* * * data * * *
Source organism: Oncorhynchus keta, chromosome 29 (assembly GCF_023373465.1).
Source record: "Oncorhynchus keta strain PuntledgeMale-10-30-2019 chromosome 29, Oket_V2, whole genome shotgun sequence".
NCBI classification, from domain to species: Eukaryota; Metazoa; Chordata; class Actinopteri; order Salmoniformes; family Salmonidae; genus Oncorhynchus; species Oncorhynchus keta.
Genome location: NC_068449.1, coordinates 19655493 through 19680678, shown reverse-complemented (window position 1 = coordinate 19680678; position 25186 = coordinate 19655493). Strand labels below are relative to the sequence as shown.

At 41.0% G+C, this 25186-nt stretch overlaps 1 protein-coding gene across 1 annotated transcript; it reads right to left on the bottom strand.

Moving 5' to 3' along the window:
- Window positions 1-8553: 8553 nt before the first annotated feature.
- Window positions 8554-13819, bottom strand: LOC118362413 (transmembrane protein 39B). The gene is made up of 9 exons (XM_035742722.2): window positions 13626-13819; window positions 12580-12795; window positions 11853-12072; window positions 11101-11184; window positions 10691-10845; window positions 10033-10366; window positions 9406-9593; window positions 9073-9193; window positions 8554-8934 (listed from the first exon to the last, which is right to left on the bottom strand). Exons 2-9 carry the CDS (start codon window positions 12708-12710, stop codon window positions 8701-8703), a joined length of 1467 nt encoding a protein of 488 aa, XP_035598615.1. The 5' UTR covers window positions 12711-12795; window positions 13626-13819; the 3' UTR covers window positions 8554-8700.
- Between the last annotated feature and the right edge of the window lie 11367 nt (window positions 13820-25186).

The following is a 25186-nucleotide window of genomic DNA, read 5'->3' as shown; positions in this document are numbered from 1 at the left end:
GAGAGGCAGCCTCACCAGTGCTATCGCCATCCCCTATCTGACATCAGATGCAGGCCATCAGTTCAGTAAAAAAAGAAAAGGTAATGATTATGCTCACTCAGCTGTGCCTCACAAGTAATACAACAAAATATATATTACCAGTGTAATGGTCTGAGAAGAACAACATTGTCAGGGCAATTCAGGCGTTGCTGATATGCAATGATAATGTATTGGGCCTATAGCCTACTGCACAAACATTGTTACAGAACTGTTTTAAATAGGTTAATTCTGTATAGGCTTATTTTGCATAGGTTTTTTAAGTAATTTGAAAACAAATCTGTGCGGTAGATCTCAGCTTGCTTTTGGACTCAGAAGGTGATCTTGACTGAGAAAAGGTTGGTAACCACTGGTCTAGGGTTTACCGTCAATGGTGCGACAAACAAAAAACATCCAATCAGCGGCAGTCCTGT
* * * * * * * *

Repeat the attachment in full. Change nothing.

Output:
Source organism: Oncorhynchus keta, chromosome 29 (assembly GCF_023373465.1).
Source record: "Oncorhynchus keta strain PuntledgeMale-10-30-2019 chromosome 29, Oket_V2, whole genome shotgun sequence".
NCBI classification, from domain to species: Eukaryota; Metazoa; Chordata; class Actinopteri; order Salmoniformes; family Salmonidae; genus Oncorhynchus; species Oncorhynchus keta.
Genome location: NC_068449.1, coordinates 19655493 through 19680678, shown reverse-complemented (window position 1 = coordinate 19680678; position 25186 = coordinate 19655493). Strand labels below are relative to the sequence as shown.

At 41.0% G+C, this 25186-nt stretch overlaps 1 protein-coding gene across 1 annotated transcript; it reads right to left on the bottom strand.

Moving 5' to 3' along the window:
- Window positions 1-8553: 8553 nt before the first annotated feature.
- Window positions 8554-13819, bottom strand: LOC118362413 (transmembrane protein 39B). The gene is made up of 9 exons (XM_035742722.2): window positions 13626-13819; window positions 12580-12795; window positions 11853-12072; window positions 11101-11184; window positions 10691-10845; window positions 10033-10366; window positions 9406-9593; window positions 9073-9193; window positions 8554-8934 (listed from the first exon to the last, which is right to left on the bottom strand). Exons 2-9 carry the CDS (start codon window positions 12708-12710, stop codon window positions 8701-8703), a joined length of 1467 nt encoding a protein of 488 aa, XP_035598615.1. The 5' UTR covers window positions 12711-12795; window positions 13626-13819; the 3' UTR covers window positions 8554-8700.
- Between the last annotated feature and the right edge of the window lie 11367 nt (window positions 13820-25186).

The following is a 25186-nucleotide window of genomic DNA, read 5'->3' as shown; positions in this document are numbered from 1 at the left end:
GAGAGGCAGCCTCACCAGTGCTATCGCCATCCCCTATCTGACATCAGATGCAGGCCATCAGTTCAGTAAAAAAAGAAAAGGTAATGATTATGCTCACTCAGCTGTGCCTCACAAGTAATACAACAAAATATATATTACCAGTGTAATGGTCTGAGAAGAACAACATTGTCAGGGCAATTCAGGCGTTGCTGATATGCAATGATAATGTATTGGGCCTATAGCCTACTGCACAAACATTGTTACAGAACTGTTTTAAATAGGTTAATTCTGTATAGGCTTATTTTGCATAGGTTTTTTAAGTAATTTGAAAACAAATCTGTGCGGTAGATCTCAGCTTGCTTTTGGACTCAGAAGGTGATCTTGACTGAGAAAAGGTTGGTAACCACTGGTCTAGGGTTTACCGTCAATGGTGCGACAAACAAAAAACATCCAATCAGCGGCAGTCCTGT